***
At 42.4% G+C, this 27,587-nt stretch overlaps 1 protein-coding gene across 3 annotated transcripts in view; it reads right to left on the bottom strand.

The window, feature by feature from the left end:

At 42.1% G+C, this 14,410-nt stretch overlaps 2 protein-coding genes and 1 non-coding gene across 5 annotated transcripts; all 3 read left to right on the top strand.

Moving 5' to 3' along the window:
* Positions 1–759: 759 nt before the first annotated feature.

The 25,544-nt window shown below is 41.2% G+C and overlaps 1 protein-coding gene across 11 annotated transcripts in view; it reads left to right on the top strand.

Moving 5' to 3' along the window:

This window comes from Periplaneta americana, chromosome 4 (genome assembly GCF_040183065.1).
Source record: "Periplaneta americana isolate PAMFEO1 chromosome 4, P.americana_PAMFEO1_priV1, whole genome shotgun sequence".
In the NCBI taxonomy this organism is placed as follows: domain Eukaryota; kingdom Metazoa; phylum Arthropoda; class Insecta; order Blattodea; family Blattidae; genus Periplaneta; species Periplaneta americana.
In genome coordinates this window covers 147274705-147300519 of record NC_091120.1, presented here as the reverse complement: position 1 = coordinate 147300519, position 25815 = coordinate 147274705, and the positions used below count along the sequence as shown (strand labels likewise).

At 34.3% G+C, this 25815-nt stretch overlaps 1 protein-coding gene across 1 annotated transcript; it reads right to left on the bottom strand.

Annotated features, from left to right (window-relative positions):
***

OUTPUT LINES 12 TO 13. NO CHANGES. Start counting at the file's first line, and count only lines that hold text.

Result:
At 34.3% G+C, this 25815-nt stretch overlaps 1 protein-coding gene across 1 annotated transcript; it reads right to left on the bottom strand.

Annotated features, from left to right (window-relative positions):